Review: No Man’s Land

Neil Broadfoot – No Man’s Land

Published by Constable, paperback £8.99. I received a copy of the hardback edition from the author for review purposes.

The annual Scotland v England football match at Bloody Scotland, held on the Cowane’s Hospital bowling green, is always an entertaining affair, but for one writer it provided a moment of inspiration. Neil Broadfoot, a former Scotsman journalist with three Edinburgh-set novels under his belt, was watching the match a couple of years ago when he suddenly thought: “This would be a great place to dump a body.” The seeds of what became No Man’s Land were sown.

Connor is a former cop who now works as a close protection officer, who we meet in an explosive moment of action as he chases and outwits a reluctant witness who dodged his minder during a High Court trial in Edinburgh. Meanwhile, in Stirling, DCI Malcolm Ford is investigating after a man’s body has been found, arranged in a particularly gruesome fashion. When a second body is found, at the university, Connor is laser-focused on finding out who is killing people in Stirling with a message he hasn’t seen since his cop days back in Belfast…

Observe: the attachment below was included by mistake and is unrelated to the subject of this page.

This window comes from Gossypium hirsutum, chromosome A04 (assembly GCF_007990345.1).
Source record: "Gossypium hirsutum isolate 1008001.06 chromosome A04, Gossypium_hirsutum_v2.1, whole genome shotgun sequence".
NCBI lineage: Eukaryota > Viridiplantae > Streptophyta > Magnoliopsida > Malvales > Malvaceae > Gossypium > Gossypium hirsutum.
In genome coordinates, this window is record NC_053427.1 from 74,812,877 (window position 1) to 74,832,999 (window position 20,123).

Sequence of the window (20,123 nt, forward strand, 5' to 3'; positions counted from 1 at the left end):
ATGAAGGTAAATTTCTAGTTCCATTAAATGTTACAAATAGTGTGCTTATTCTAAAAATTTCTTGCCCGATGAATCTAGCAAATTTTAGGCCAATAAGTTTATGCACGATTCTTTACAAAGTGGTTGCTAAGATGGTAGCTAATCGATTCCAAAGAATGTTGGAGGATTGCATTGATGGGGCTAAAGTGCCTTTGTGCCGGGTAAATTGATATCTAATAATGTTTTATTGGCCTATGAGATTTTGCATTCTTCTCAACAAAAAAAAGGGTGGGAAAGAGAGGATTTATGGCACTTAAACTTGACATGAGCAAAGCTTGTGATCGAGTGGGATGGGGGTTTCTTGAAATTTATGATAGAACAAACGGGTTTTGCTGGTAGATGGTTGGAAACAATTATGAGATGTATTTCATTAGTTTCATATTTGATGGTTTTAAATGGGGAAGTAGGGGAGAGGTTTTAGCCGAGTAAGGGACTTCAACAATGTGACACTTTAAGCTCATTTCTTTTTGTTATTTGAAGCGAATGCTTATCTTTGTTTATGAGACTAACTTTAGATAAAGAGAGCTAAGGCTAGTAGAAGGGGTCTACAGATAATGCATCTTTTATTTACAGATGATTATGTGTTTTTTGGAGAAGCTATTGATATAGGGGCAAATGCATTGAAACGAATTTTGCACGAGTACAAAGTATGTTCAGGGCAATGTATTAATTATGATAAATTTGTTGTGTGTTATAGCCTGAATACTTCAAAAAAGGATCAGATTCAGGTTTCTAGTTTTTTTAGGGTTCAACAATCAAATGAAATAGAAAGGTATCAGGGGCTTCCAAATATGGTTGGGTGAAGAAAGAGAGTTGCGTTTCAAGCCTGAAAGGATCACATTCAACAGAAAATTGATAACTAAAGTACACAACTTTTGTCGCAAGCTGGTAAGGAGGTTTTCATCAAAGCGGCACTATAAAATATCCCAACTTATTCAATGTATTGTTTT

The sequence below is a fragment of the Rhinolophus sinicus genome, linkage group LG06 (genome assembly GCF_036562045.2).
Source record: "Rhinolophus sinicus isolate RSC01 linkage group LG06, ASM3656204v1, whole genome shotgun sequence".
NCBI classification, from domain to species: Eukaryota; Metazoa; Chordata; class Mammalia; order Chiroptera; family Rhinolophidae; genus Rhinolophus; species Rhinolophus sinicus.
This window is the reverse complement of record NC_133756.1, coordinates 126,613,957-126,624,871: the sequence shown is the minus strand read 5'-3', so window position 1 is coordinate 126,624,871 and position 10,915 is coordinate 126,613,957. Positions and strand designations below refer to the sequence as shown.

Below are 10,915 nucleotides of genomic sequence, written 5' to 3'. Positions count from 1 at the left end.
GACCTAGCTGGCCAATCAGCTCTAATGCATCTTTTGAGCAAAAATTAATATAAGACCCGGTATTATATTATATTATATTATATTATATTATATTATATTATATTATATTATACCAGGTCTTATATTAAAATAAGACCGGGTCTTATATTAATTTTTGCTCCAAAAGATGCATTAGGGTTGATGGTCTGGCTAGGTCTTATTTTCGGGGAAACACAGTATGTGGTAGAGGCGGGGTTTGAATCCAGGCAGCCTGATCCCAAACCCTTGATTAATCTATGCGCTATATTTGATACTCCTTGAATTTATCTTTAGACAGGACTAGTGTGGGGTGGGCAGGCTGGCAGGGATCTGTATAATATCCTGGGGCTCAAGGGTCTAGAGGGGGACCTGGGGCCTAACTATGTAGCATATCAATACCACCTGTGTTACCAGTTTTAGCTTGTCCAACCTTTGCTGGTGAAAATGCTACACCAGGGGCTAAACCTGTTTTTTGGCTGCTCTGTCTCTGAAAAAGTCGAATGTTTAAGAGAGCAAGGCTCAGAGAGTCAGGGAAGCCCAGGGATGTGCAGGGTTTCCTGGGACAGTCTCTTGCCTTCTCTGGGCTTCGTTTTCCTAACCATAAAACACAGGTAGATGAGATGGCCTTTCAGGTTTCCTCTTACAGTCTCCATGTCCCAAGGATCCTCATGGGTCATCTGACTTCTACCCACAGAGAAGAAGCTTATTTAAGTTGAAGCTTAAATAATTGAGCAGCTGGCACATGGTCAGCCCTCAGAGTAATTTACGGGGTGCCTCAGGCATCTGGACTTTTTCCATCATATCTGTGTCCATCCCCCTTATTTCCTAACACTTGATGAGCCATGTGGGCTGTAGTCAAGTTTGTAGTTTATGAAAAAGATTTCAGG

No Man’s Land is fast-paced to the point of breathlessness, keeping you turning the pages to find out what will hit next. It’s often bone-crunchingly violent, but there is plenty of dark humour, and the final revelations are much knottier than you might guess from the opening chapters. Connor is physically tough with a mind that worries at problems like a dog with a chew toy. He’s an intriguing character, with hints dropped about his past that I’d like to see expanded as the series progresses.

Broadfoot doesn’t pull his punches in No Man’s Land, making it a forceful statement of intent for a new series.

This review was first published as part of a feature on Bloody Scotland in The Scotsman on 18 September, 2018. This is copyright of The Scotsman Publications and is being used in this instance with their kind permission.

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